Fiber Rhythm Classes

Our in-person classes for May have been scheduled!  these are held at the Fiber Rhythm Studio in Portland, OR.  Signup on the website. See the calendar here.

We are offering:

  • Beginning Knitting – Saturdays at 1pm starting May 3 – three sessions
  • Basic Cable Knitting – Thursday May 8 at 6:30 pm – one session
  • Basic Sock Knitting – Thursdays at 6:30 pm starting May 15 – three sessions
  • Entrelac Knitting – Tuesdays at 6:30 pm starting May 20 – two sessions
We are also setting up a email list just for the classes. Sign up to be notified of both in person and web-based classes here and you’ll get our new Whimsy Hat pattern for free!  
Bambu yarn twist

Bambu yarn twist

Another customer question I thought I would share.  
Q: I’m a weaver and interested in your yarns. For weaving the “twist” of yarns is important. What is the twist of your bamboo yarns?

A: This question can be very important for both weavers and knitters.  If the yarn is a single ply, the twist can make a knitted sample lean one direction or another– you can end up with a skewed parallelogram rather than a square or rectangle.  For weavers, the light and shadow can change the fabric drastically– creating a crepe when none was intended.

When this question came up for the bamboo yarn we carry (Silk City Fiber’s Bambu 7 and Bambu 12) I decided to take a closeup of the yarn and split the ends a bit so that we could see it better.  You can zoom in on the photo to see the strands even better.  (The dime and threaded needle are there for scale)

In the photo the red yarn is Bambu 7 (this yarn gets wound with another strand for our Double Bambu).  It is made up of 6 ‘S” twist yarns, plied  together with the opposite twist (‘Z’).  The yellow yarn is Bambu 12.  It is made up of 2 ‘S’ twist yarns, plied together with the ‘Z’ twist. 
Spinning a yarn in one direction and then plying with another is a fairly common technique used to counteract the tendency of yarn to pull in one direction or another in whatever project you are doing.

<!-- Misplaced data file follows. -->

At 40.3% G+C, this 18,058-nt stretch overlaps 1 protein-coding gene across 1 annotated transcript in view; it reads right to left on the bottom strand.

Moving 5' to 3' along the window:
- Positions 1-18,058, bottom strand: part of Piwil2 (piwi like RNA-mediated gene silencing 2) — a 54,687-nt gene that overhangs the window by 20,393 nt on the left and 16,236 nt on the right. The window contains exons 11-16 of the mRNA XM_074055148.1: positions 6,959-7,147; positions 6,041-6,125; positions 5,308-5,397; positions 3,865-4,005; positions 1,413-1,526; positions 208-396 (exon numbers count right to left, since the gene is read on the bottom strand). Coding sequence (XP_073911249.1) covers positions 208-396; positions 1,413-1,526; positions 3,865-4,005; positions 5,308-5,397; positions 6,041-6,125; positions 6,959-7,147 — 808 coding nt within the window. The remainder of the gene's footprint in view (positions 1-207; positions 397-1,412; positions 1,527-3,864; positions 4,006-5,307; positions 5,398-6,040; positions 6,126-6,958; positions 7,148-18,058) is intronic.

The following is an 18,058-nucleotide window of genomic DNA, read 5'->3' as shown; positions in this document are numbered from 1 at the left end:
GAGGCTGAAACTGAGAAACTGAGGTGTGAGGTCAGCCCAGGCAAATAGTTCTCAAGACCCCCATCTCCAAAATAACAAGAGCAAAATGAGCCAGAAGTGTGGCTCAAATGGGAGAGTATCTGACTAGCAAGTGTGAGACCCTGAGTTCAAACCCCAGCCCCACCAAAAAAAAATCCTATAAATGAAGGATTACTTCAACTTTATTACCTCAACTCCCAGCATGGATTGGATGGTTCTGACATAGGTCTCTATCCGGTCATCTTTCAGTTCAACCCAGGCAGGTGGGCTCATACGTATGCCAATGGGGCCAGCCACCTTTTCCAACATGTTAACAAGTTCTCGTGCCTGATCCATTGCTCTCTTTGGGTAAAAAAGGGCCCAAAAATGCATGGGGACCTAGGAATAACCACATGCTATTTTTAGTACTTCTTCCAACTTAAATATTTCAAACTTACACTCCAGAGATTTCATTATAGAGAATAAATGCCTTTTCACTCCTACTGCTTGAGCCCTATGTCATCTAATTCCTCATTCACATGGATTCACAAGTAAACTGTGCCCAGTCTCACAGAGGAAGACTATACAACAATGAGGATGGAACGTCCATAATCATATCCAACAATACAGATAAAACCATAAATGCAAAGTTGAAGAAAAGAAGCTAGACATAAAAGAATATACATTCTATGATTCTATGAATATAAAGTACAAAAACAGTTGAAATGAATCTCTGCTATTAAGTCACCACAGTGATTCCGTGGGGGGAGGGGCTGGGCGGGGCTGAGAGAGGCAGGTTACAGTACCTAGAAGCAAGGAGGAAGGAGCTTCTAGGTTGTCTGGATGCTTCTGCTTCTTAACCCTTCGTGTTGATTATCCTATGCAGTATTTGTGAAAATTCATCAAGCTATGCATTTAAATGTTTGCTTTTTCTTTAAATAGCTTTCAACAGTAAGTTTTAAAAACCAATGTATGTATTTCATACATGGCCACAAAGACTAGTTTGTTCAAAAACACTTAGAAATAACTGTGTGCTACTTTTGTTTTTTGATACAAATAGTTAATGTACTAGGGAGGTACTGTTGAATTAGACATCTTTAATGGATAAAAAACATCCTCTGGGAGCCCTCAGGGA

The other factor for this discussion is how tightly the yarn is spun and plied.  The bamboo we carry has a soft twist– not too tight.  I have seen this vary a bit over the years– most likely as our supplier changed their manufacturing vendors.  
Hope this helps folks!

Studio Meetups scheduled

For those local to Portland, Oregon folks:

I’ll be hosting an open studio / meetup on Monday evenings from 7:30 until 9:00 pm and again on Wednesday afternoons from 1:30 to 4:00 pm.  Starting next week (April 14th and April 16th).  You are welcome to come and bring whatever project you are working on.

The building is on the SE corner of 18th and Ash.  There is parking at the side of the building off of 18th and to get to the studio you enter from the parking lot side and go downstairs and to the right. (You may have to knock on the window if the door is locked).

I’ll be there, hope to see you!

Reflective Yarn Closeup

Reflective Yarn Closeup

I’ve been asked to provide a close up photo of the Retroglo® yarns to help a customer decide whether or not to buy it and so thought that likely more of you folks might be interested in seeing a closeup of this fun, somewhat ‘magical’ yarn

Retroglo without Flash (no retro-reflective light)

This first photo shows the three widths that we carry.  From left to right, the 1/69″, the 1/32″, and the 1/23″.   It’s funny how its a bit hard to mentally picture the sizes, even though its spelled out for us in the name.

I’ve placed them over a wooden ruler to help illustrate the actual sizes.  If you look closely you can see that these just look like a grey strip of fabric– and that’s true. These are cut from a 3M product called  Scotchlite. It is a reflective material that is laminated to a polyester film for strength and then cut into thin strips by Metlon corporation which manufactures this yarn (made in the USA!)

You may be familiar with this, but Retroglo® has 50,000 minute glass beads to the square inch.  This is what give it the ‘magical’ quality of retro-reflectivity.  The glass beads work to shine the light directly back to the source and is why it provides that all important safety quality to your hand crafted outer-wear.

My second photo is with the flash on. This illustrates the retro-reflectivity we just spoke of.

Retroglo with Flash (retro-reflective light)

If you are interested in trying out these yarns, we suggest that you carry them along with another yarn as even though they are flexible, they are not as flexible or strong as most yarns you might use.
I’ve used them in hats and scarves with good success.  
I have more projects in the works and will be coming out with an ePub later this year with multiple craft projects using this great yarn.  The working title is “Be Seen! Craft Projects with Reflective yarn”
If you would like to hear more about the ePub and be notified when it comes out, please subscribe to our email list to be kept up to date!